If that happens, you’ll have to either represent yourself in court or have a lawyer represent you. In the end, if you fear that your spouse might take advantage of you, go ahead and work with a lawyer. After all, there can be risks with a “do it yourself” divorce.
Divorce startup WeVorce cautions risks for this type of divorce include unknowingly getting into an unfair agreement, settling too early, or slowing down the case due to lack of legal knowledge.
2. Beware tax implications of certain settlements
If you receive a settlement in your divorce, find out if there are tax implications. In other words, depending on a variety of factors such as what you receive in your settlement (especially property or assets), you may end up owing taxes on these items.
The last thing you need after a stressful life change such as divorce is to find out a year later that you’re getting hit with a huge tax bill. If you’re working with a lawyer, go over all the details of the settlement and if parts of it might be taxed so you can be prepared.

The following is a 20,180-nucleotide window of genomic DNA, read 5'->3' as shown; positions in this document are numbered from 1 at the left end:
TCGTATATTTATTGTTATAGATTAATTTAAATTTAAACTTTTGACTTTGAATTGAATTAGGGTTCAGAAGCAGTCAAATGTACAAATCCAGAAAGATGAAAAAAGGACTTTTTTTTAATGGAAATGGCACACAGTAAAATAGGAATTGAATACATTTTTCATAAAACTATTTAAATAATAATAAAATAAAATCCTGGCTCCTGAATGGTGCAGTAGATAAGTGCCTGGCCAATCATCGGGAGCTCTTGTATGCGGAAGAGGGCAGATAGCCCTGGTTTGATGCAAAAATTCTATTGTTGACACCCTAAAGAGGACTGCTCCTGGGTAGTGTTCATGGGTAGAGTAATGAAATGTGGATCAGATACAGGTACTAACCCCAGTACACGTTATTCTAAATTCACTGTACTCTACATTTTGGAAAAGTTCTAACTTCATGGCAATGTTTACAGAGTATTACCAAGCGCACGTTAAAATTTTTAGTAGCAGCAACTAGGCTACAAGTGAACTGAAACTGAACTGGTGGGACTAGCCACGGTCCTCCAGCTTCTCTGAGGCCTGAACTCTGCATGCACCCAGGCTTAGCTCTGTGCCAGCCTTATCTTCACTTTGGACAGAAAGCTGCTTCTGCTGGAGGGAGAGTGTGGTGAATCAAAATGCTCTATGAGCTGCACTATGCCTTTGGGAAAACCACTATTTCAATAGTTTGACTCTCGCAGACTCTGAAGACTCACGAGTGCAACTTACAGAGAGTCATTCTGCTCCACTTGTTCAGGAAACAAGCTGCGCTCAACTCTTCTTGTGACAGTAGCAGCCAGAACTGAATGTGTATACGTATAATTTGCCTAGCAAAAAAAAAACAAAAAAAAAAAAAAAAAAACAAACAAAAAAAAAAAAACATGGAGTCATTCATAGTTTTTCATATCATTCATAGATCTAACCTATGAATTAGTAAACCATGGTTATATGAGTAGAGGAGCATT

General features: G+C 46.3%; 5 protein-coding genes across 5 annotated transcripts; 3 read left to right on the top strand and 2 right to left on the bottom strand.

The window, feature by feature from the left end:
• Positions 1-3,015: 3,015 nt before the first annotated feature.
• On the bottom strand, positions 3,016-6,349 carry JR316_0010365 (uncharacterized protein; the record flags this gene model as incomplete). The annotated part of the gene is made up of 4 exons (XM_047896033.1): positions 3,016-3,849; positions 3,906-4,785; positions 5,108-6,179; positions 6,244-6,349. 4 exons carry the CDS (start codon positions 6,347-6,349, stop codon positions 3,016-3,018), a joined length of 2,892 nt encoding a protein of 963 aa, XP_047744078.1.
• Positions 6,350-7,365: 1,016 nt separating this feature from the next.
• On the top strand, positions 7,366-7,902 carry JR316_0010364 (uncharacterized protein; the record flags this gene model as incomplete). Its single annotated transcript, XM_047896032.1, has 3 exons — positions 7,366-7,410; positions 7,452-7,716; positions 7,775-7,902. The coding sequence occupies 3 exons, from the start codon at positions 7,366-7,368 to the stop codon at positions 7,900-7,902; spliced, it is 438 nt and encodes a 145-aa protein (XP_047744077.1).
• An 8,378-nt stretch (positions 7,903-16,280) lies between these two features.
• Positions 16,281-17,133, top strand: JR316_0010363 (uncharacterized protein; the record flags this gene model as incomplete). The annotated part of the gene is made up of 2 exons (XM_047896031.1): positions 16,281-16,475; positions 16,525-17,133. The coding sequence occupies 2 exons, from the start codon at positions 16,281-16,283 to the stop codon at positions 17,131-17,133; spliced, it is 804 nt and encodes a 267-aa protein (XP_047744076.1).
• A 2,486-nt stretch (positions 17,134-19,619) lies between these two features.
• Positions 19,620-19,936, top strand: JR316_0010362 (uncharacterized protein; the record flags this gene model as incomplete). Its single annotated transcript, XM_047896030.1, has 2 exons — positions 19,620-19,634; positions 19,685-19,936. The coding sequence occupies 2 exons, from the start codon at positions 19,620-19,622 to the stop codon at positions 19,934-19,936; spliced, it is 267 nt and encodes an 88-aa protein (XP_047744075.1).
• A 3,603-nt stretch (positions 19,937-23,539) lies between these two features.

3. Make sure your spouse is paying their portion
This point is worth mentioning twice.
If your spouse has agreed in the divorce proceedings to take on some of your marital debt, make sure he or she is really paying it. Log into those accounts and check each month.
Again, your creditors will come after you if your name is on a debt that’s going into default. Don’t let this happen to you.
4. Stay on top of your credit report
Another way to make sure your divorce isn’t causing damage to your credit report is to stay on top of it. You can get your credit report from all three credit reporting bureaus for free each year through AnnualCreditReport.com.
Review the items on your credit report to make sure that they are all, in fact, things that occur in your name. Then search for any delinquencies.